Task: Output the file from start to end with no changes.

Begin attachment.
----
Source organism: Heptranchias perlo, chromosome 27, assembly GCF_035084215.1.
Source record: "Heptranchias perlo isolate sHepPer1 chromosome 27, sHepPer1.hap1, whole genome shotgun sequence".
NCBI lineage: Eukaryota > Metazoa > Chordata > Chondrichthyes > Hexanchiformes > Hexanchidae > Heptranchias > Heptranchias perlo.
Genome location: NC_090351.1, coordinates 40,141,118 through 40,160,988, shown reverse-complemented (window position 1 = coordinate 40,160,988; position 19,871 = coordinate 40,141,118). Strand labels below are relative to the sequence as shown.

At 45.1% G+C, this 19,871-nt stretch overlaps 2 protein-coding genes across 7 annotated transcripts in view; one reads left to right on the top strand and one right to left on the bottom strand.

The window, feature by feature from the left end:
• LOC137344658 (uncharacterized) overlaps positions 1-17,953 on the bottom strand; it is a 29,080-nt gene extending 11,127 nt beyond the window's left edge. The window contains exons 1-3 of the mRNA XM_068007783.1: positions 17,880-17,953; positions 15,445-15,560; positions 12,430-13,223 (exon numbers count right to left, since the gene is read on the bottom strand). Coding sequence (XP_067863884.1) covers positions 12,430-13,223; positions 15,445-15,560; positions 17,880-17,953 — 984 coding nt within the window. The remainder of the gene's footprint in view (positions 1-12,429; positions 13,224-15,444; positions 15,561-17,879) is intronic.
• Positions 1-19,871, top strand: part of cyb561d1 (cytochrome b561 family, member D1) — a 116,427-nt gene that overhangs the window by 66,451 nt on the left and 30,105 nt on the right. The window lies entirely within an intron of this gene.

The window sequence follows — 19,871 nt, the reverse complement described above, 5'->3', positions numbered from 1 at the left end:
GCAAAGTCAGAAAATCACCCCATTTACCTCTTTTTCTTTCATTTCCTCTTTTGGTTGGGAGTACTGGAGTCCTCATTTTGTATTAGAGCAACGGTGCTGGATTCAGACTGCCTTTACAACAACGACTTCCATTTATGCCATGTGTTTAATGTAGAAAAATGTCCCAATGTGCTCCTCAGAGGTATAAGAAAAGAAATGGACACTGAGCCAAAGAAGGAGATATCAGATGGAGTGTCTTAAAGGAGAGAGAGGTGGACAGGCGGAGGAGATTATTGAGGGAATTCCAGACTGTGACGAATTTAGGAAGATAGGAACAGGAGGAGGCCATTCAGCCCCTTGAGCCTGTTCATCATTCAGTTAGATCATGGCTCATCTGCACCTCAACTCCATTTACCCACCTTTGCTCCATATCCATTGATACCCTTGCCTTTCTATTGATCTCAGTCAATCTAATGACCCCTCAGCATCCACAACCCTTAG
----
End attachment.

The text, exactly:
Source organism: Heptranchias perlo, chromosome 27, assembly GCF_035084215.1.
Source record: "Heptranchias perlo isolate sHepPer1 chromosome 27, sHepPer1.hap1, whole genome shotgun sequence".
NCBI lineage: Eukaryota > Metazoa > Chordata > Chondrichthyes > Hexanchiformes > Hexanchidae > Heptranchias > Heptranchias perlo.
Genome location: NC_090351.1, coordinates 40,141,118 through 40,160,988, shown reverse-complemented (window position 1 = coordinate 40,160,988; position 19,871 = coordinate 40,141,118). Strand labels below are relative to the sequence as shown.

At 45.1% G+C, this 19,871-nt stretch overlaps 2 protein-coding genes across 7 annotated transcripts in view; one reads left to right on the top strand and one right to left on the bottom strand.

The window, feature by feature from the left end:
• LOC137344658 (uncharacterized) overlaps positions 1-17,953 on the bottom strand; it is a 29,080-nt gene extending 11,127 nt beyond the window's left edge. The window contains exons 1-3 of the mRNA XM_068007783.1: positions 17,880-17,953; positions 15,445-15,560; positions 12,430-13,223 (exon numbers count right to left, since the gene is read on the bottom strand). Coding sequence (XP_067863884.1) covers positions 12,430-13,223; positions 15,445-15,560; positions 17,880-17,953 — 984 coding nt within the window. The remainder of the gene's footprint in view (positions 1-12,429; positions 13,224-15,444; positions 15,561-17,879) is intronic.
• Positions 1-19,871, top strand: part of cyb561d1 (cytochrome b561 family, member D1) — a 116,427-nt gene that overhangs the window by 66,451 nt on the left and 30,105 nt on the right. The window lies entirely within an intron of this gene.

The window sequence follows — 19,871 nt, the reverse complement described above, 5'->3', positions numbered from 1 at the left end:
GCAAAGTCAGAAAATCACCCCATTTACCTCTTTTTCTTTCATTTCCTCTTTTGGTTGGGAGTACTGGAGTCCTCATTTTGTATTAGAGCAACGGTGCTGGATTCAGACTGCCTTTACAACAACGACTTCCATTTATGCCATGTGTTTAATGTAGAAAAATGTCCCAATGTGCTCCTCAGAGGTATAAGAAAAGAAATGGACACTGAGCCAAAGAAGGAGATATCAGATGGAGTGTCTTAAAGGAGAGAGAGGTGGACAGGCGGAGGAGATTATTGAGGGAATTCCAGACTGTGACGAATTTAGGAAGATAGGAACAGGAGGAGGCCATTCAGCCCCTTGAGCCTGTTCATCATTCAGTTAGATCATGGCTCATCTGCACCTCAACTCCATTTACCCACCTTTGCTCCATATCCATTGATACCCTTGCCTTTCTATTGATCTCAGTCAATCTAATGACCCCTCAGCATCCACAACCCTTAG